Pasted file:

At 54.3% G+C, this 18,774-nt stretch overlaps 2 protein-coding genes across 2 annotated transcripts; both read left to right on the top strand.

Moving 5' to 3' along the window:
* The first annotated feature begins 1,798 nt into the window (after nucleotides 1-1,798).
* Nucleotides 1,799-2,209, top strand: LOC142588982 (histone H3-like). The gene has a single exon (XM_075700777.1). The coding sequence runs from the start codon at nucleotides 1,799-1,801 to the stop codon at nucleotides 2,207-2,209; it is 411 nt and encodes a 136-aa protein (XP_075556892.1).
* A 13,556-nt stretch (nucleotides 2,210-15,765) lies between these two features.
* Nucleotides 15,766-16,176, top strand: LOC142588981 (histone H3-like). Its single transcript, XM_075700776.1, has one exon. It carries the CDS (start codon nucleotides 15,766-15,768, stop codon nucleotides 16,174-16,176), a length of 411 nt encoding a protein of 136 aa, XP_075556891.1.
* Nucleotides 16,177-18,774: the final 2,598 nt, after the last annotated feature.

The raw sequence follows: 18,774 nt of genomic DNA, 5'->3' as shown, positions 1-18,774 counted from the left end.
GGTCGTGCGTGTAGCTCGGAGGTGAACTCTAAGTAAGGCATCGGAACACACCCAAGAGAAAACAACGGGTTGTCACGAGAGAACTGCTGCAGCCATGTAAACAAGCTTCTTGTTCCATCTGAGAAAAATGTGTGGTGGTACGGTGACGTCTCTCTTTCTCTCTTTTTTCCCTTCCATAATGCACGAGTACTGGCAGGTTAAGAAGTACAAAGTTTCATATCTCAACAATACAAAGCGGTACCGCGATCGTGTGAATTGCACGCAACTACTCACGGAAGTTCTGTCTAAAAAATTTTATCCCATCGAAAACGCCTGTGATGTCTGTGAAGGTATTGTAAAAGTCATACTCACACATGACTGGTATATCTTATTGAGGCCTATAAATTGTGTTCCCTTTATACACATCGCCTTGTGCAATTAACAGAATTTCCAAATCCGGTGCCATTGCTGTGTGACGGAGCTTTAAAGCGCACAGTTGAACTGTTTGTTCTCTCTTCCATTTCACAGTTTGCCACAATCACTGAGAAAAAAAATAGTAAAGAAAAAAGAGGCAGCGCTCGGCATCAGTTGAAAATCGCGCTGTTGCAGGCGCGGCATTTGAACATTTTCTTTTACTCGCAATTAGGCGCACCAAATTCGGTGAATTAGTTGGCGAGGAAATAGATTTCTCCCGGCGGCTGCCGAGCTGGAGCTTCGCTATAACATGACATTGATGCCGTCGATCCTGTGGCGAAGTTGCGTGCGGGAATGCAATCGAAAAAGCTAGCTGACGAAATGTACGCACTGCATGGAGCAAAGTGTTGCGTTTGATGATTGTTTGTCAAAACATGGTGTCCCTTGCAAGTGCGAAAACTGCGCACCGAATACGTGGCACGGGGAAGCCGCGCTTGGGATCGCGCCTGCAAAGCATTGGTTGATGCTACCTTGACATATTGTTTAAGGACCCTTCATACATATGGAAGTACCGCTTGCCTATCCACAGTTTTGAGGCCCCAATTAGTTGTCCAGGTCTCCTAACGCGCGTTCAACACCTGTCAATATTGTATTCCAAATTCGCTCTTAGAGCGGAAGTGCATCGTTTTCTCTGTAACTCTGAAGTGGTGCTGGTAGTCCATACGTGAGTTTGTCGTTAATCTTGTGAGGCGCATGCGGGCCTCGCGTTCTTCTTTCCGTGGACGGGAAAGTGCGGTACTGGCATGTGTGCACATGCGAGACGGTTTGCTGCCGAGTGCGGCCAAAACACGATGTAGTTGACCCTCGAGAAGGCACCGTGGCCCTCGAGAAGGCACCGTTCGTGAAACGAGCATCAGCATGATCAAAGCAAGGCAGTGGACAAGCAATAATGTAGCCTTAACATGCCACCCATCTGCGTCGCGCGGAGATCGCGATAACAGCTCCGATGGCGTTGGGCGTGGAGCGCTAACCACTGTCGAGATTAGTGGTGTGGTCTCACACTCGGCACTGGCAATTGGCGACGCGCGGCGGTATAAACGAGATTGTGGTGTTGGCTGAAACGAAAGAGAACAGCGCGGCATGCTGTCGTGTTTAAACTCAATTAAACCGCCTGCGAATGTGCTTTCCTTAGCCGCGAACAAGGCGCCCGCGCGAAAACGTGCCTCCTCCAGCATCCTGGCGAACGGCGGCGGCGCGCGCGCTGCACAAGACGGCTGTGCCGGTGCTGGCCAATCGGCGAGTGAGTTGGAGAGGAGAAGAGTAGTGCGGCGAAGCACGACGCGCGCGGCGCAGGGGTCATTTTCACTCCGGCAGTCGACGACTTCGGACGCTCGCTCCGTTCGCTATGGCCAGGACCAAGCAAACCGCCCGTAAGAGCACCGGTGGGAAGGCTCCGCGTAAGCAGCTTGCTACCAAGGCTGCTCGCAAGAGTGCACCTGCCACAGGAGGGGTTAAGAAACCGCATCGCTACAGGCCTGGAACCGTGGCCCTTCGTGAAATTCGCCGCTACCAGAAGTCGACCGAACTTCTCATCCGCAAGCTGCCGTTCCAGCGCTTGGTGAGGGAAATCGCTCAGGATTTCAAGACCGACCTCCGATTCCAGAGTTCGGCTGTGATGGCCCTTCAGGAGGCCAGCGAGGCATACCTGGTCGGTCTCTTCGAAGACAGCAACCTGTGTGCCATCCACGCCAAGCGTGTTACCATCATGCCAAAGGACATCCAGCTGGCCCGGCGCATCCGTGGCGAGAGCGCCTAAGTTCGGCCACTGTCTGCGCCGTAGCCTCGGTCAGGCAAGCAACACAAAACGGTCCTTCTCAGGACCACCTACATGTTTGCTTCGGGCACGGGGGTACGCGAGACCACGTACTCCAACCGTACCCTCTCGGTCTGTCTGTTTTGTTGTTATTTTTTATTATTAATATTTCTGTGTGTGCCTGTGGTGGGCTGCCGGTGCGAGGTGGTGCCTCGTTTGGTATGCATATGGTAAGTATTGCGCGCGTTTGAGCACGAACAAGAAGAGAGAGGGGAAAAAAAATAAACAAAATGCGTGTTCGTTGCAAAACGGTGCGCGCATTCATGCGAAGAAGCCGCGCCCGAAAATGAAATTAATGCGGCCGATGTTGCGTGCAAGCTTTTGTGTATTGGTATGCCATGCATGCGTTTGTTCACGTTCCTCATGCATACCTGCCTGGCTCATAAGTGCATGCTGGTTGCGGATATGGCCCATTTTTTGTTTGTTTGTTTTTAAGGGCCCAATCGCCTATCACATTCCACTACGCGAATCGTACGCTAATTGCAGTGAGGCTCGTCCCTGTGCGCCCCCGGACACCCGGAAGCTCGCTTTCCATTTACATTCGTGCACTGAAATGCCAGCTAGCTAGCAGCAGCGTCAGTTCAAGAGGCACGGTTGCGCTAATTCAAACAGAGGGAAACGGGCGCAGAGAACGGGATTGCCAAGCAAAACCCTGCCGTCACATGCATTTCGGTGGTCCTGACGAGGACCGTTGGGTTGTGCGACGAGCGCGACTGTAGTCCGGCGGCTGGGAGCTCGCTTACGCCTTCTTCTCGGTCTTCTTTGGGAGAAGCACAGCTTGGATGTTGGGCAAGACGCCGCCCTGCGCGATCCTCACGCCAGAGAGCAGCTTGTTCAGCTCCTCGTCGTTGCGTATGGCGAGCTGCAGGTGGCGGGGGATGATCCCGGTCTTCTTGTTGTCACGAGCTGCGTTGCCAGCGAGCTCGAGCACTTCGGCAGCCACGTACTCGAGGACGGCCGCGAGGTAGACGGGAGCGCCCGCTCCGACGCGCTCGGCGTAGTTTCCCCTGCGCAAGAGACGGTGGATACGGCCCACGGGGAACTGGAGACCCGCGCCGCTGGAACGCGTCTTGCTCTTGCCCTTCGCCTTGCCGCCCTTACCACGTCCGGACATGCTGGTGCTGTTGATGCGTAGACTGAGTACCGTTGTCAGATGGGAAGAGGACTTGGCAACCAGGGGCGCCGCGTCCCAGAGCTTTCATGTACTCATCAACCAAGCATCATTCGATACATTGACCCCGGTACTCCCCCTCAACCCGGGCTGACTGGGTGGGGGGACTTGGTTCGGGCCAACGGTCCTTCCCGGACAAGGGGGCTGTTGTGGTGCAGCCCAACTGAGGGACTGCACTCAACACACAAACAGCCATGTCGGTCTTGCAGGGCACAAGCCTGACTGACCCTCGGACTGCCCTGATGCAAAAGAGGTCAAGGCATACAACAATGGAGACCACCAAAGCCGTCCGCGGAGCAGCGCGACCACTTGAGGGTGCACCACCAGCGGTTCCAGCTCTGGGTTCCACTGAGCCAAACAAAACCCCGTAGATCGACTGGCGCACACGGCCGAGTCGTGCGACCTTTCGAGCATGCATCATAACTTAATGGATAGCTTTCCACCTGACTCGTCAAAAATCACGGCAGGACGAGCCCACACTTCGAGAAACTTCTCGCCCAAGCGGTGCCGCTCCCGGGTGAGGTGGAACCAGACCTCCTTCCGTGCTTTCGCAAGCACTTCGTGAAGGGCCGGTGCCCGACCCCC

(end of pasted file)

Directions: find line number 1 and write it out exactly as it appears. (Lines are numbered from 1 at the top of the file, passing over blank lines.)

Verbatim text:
At 54.3% G+C, this 18,774-nt stretch overlaps 2 protein-coding genes across 2 annotated transcripts; both read left to right on the top strand.